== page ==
How much of him was in Tony Soprano? Did he ever help shape the writing of his character?
He didn’t shape the storyline and he didn’t shape the writing, but he taught me a hugely important lesson about the character on the first day of shooting. It was written in the script that Christopher was supposed to tell him that he had written a screenplay and he was sending it to his cousin in Hollywood. And it said in the screenplay that I had written: “Tony, I’m going to send this to my cousin in Hollywood.’” And Tony says, “What’s the matter with you?” and slaps him across the face. When we staged the scene, Michael Imperioli – who plays Christopher – was drinking a beer and what Jim did was lift him out of his chair by his collar and slam him against a wall. Instead of slapping him lightly across the face, saying “are you out of your fucking mind?” – it was the same dialogue, but he delivered it with eight times the intensity. What I remember most is the beer bottle, rolling across the concrete, and thought to myself: “Yep. That’s great. Yep, that’s right. Let’s really go for this. This guy is the part.”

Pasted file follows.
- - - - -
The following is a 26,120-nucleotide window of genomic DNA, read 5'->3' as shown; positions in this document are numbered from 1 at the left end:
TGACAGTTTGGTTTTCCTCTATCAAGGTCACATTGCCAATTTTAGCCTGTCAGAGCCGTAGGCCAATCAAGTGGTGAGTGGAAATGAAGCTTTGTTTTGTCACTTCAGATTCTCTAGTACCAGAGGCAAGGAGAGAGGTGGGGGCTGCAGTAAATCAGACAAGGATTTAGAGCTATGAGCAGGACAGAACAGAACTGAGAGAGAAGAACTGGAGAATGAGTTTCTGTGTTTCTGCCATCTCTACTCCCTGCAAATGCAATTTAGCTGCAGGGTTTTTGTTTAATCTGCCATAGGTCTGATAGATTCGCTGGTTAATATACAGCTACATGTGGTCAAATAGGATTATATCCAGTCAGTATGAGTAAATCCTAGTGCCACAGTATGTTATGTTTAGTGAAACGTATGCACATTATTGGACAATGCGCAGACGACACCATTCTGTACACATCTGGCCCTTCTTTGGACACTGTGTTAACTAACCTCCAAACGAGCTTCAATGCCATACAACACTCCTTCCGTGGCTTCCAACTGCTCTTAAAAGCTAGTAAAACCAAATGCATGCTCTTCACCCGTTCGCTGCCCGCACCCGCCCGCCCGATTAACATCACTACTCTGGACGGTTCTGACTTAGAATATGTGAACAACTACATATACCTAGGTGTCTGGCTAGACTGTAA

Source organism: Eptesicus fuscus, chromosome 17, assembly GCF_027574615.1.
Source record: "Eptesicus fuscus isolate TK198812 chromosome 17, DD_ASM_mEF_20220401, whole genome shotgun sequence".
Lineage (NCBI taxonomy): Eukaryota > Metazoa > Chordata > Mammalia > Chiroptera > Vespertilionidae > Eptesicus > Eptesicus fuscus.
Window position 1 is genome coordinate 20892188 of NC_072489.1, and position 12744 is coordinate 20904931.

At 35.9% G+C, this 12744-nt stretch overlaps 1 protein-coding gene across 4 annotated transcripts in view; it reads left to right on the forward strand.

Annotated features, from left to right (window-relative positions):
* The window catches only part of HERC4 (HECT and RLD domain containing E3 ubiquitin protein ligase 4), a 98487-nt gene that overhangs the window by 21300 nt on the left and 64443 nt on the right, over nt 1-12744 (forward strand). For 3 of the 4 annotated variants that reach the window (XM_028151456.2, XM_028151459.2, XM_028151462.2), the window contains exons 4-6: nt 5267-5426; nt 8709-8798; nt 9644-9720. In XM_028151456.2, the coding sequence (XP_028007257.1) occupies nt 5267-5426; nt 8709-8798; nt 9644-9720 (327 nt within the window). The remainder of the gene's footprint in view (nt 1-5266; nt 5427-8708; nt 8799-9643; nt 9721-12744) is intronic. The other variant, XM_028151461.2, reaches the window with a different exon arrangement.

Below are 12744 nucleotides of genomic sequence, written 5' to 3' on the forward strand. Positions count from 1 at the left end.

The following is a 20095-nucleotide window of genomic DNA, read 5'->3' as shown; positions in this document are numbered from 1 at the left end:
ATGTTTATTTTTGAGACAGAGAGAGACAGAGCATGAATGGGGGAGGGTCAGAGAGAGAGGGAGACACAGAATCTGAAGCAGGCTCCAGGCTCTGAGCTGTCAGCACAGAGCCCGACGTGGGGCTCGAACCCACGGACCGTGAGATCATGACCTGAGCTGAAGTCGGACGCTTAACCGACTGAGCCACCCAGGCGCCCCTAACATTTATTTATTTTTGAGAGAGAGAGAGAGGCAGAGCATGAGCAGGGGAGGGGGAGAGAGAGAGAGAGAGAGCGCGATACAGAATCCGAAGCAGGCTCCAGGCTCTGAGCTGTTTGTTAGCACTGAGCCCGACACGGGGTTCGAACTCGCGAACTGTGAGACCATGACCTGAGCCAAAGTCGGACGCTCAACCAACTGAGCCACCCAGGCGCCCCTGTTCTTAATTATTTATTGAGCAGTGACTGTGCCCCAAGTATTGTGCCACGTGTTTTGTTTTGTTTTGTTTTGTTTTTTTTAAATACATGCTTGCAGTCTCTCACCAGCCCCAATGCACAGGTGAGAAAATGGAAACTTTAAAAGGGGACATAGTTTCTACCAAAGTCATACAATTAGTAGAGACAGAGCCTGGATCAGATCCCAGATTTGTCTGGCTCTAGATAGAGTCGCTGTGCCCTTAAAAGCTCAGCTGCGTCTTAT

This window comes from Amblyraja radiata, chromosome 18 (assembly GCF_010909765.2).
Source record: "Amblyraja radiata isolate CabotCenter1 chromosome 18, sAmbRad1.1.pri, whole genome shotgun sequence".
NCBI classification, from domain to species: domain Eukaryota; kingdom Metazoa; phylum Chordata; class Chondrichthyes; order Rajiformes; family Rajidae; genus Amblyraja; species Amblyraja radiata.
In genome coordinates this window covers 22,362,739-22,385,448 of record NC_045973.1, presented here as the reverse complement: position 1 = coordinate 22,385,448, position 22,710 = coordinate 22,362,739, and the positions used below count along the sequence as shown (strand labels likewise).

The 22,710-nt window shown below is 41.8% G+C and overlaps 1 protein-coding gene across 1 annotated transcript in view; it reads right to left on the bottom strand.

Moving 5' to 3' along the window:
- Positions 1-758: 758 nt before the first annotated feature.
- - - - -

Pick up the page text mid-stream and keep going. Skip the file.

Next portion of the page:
"He was a genius. Anyone who saw him even in the smallest of his performances knows that. He is one of the greatest actors of this or any time. A great deal of that genius resided in those sad eyes. I remember telling him many times, ‘You don’t get it. You’re like Mozart.’ There would be silence at the other end of the phone. For Deborah and Michael and Liliana this is crushing. And it’s bad for the rest of the world. He wasn’t easy sometimes. But he was my partner, he was my brother in ways I can’t explain and never will be able to explain."